Euler's identity

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The exponential function ez can be defined as the limit of (1 + z/N)N, as N approaches infinity, and thus e is the limit of (1 + iπ/N)N. In this animation N takes various increasing values from 1 to 100. The computation of (1 + iπ/N)N is displayed as the combined effect of N repeated multiplications in the complex plane, with the final point being the actual value of (1 + iπ/N)N. It can be seen that as N gets larger (1 + iπ/N)N approaches a limit of −1.

  Part of a series of articles on
The mathematical constant, e

Natural logarithm

Applications in: compound interest · Euler's identity & Euler's formula  · half-lives & exponential growth/decay

Defining e: proof that e is irrational  · representations of e · Lindemann–Weierstrass theorem

People John Napier  · Leonhard Euler

Schanuel's conjecture

In mathematical analysis, Euler's identity, named after Leonhard Euler, is the equation

e^{i \pi} + 1 = 0, \,\!


e\,\! is Euler's number, the base of the natural logarithm,
i\,\! is the imaginary unit, one of the two complex numbers whose square is negative one (the other is -i\,\!), and
\pi\,\! is pi, the ratio of the circumference of a circle to its diameter.

Euler's identity is also sometimes called Euler's equation.


[edit] Nature of the identity

Euler's identity is considered by many to be remarkable for its mathematical beauty. Three basic arithmetic operations occur exactly once each: addition, multiplication, and exponentiation. The identity also links five fundamental mathematical constants:

Furthermore, in mathematical analysis, equations are commonly written with zero on one side.

[edit] Perceptions of the identity

A reader poll conducted by Mathematical Intelligencer named the identity as the most beautiful theorem in mathematics.[1] Another reader poll conducted by Physics World in 2004 named Euler's identity the "greatest equation ever", together with Maxwell's equations.[2]

The book Dr. Euler's Fabulous Formula [2006], by Paul Nahin (Professor Emeritus at the University of New Hampshire), is devoted to Euler's identity; it is 400 pages long. The book states that the identity sets "the gold standard for mathematical beauty."[3]

Constance Reid claimed that Euler's identity was "the most famous formula in all mathematics."[4]

Gauss is reported to have commented that if this formula was not immediately apparent to a student on being told it, the student would never be a first-class mathematician.[5]

After proving the identity in a lecture, Benjamin Peirce, a noted nineteenth century mathematician and Harvard professor, said, "It is absolutely paradoxical; we cannot understand it, and we don't know what it means, but we have proved it, and therefore we know it must be the truth." [6]

Stanford mathematics professor Keith Devlin says, "Like a Shakespearean sonnet that captures the very essence of love, or a painting that brings out the beauty of the human form that is far more than just skin deep, Euler's equation reaches down into the very depths of existence."[7]

[edit] Derivation

Euler's formula for a general angle.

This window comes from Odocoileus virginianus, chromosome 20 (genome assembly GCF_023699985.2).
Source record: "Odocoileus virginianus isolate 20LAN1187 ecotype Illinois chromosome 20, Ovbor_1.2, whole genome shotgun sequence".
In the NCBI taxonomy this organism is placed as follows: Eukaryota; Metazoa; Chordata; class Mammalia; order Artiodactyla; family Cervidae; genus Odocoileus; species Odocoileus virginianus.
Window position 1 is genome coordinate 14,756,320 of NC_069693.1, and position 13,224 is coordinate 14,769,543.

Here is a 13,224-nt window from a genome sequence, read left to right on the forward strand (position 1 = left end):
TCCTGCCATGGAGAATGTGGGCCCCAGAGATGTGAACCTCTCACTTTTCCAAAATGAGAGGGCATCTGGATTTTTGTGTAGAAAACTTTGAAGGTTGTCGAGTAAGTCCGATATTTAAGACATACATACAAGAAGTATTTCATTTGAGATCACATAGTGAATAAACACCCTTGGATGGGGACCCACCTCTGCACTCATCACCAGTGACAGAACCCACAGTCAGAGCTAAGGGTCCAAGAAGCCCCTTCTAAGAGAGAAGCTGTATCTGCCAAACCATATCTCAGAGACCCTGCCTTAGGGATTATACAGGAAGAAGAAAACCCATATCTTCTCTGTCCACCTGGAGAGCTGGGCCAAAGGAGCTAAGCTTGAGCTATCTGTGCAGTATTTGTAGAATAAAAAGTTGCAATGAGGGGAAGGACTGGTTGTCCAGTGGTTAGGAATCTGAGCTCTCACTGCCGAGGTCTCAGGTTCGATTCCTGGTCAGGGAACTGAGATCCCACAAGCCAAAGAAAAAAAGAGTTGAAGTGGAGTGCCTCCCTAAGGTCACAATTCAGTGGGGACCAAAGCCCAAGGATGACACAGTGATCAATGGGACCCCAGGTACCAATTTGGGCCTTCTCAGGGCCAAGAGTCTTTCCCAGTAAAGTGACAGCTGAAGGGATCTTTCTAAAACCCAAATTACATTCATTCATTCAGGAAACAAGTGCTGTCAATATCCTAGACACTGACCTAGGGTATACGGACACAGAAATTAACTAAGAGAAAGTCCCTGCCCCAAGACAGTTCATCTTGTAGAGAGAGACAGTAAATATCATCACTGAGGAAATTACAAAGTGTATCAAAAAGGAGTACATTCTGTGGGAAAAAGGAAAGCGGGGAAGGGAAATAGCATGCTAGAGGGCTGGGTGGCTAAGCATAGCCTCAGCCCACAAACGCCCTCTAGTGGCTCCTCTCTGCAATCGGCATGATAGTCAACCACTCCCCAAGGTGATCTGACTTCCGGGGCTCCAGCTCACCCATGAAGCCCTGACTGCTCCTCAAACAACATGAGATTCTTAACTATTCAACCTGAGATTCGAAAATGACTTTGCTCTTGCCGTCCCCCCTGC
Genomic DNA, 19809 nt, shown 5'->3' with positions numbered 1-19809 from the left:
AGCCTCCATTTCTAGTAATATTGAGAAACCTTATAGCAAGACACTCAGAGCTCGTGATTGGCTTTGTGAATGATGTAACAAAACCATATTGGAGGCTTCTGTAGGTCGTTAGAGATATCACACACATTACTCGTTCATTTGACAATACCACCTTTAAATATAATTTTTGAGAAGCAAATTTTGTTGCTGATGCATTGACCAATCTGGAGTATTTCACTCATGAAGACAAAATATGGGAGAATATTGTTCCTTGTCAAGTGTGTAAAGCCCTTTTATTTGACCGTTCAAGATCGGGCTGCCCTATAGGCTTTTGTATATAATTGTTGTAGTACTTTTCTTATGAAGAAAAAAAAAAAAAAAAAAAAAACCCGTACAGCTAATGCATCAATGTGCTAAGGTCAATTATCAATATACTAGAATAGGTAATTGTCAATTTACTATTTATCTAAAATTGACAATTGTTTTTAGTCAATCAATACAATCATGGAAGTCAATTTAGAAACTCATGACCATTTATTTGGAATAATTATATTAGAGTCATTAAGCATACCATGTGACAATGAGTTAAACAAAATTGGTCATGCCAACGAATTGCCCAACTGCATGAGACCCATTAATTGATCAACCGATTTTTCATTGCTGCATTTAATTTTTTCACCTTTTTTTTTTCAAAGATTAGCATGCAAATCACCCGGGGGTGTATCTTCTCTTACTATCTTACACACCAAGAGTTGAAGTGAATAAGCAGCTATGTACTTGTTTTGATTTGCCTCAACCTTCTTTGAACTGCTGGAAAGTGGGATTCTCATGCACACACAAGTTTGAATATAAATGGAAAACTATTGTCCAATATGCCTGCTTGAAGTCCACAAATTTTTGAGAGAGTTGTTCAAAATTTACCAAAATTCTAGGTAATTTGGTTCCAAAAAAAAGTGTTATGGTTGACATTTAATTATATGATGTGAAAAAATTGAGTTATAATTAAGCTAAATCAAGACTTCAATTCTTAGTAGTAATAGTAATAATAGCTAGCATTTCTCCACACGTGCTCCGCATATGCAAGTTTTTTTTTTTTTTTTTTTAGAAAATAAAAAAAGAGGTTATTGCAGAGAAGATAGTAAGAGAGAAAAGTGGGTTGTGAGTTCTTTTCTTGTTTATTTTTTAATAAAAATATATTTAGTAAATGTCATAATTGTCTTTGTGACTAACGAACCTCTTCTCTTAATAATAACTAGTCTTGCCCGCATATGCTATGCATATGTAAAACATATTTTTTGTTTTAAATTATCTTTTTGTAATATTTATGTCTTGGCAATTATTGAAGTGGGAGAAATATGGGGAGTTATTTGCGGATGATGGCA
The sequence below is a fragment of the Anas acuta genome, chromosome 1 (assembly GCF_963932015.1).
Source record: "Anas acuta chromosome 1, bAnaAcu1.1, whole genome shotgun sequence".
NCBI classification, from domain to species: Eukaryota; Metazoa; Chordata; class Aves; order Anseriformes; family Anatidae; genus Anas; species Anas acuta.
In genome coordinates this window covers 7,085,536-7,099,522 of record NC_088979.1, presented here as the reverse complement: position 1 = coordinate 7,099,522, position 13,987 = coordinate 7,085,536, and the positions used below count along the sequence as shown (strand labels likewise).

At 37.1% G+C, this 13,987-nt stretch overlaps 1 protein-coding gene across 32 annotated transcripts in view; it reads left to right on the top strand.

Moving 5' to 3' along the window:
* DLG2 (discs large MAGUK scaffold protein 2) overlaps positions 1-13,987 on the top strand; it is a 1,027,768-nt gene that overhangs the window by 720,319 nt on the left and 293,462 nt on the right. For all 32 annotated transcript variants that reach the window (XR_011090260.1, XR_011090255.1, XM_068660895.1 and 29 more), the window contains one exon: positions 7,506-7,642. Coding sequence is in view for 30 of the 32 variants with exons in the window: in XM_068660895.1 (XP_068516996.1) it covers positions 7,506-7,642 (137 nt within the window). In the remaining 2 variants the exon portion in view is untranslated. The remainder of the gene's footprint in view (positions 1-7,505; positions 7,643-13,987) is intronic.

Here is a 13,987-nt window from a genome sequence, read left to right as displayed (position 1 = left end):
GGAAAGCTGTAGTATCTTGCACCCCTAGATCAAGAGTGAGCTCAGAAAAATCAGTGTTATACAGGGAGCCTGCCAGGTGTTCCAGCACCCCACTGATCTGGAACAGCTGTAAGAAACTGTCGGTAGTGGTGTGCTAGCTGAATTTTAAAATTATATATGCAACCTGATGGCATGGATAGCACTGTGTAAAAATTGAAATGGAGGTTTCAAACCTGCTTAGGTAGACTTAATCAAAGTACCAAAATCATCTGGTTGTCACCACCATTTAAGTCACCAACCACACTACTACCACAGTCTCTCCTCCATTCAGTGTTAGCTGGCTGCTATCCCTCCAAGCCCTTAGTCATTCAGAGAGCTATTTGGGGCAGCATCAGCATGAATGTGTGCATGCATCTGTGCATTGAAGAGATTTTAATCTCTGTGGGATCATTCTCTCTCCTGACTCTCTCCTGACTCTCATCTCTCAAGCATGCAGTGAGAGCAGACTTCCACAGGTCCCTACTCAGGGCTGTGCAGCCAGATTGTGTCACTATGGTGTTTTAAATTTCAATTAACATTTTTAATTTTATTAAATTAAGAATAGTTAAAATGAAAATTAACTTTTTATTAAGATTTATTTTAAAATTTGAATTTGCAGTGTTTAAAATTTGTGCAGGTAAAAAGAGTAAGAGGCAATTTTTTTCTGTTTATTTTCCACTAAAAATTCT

The identity is a special case of Euler's formula from complex analysis, which states that

e^{ix} = \cos x + i \sin x \,\!

for any real number x. (Note that the arguments to the trigonometric functions sin and cos are taken to be in radians.) In particular,

e^{i \pi} = \cos \pi + i \sin \pi.\,\!


\cos \pi = -1  \, \!


\sin \pi = 0,\,\!

it follows that

e^{i \pi} = -1,\,\!

which gives the identity

e^{i \pi} +1 = 0.\,\!

[edit] Generalization

Euler's identity is a special case of the more general identity that the nth roots of unity, for n > 1, add up to 0:

\sum_{k=0}^{n-1} e^{2 \pi i k/n} = 0 .

Euler's identity is the case where n = 2.

[edit] Attribution

While Euler wrote about his formula relating e to cos and sin terms, there is no known record of Euler actually stating or deriving the simplified identity equation itself; moreover, the formula was likely known before Euler.[8] (If so, then this would be an example of Stigler's law of eponymy.) Thus, the question of whether or not the identity should be attributed to Euler is unanswered.

[edit] See also

[edit] Notes

  1. ^ Nahin, 2006, p.2–3 (poll published in summer 1990 issue).
  2. ^ Crease, 2004.
  3. ^ Cited in Crease, 2007.
  4. ^ Reid.
  5. ^ Derbyshire p.210.
  6. ^ Maor p.160 and Kasner & Newman p.103–104.
  7. ^ Nahin, 2006, p.1.
  8. ^ Sandifer.

[edit] References

  • Crease, Robert P., "The greatest equations ever", PhysicsWeb, October 2004.
  • Crease, Robert P. "Equations as icons," PhysicsWeb, March 2007.
  • Derbyshire, J. Prime Obsession: Bernhard Riemann and the Greatest Unsolved Problem in Mathematics (New York: Penguin, 2004).
  • Kasner, E., and Newman, J., Mathematics and the Imagination (Bell and Sons, 1949).
  • Maor, Eli, e: The Story of a number (Princeton University Press, 1998), ISBN 0-691-05854-7
  • Nahin, Paul J., Dr. Euler's Fabulous Formula: Cures Many Mathematical Ills (Princeton University Press, 2006), ISBN 978-0691118222
  • Reid, Constance, From Zero to Infinity (Mathematical Association of America, various editions).
  • Sandifer, Ed, "Euler's Greatest Hits", MAA Online, February 2007.
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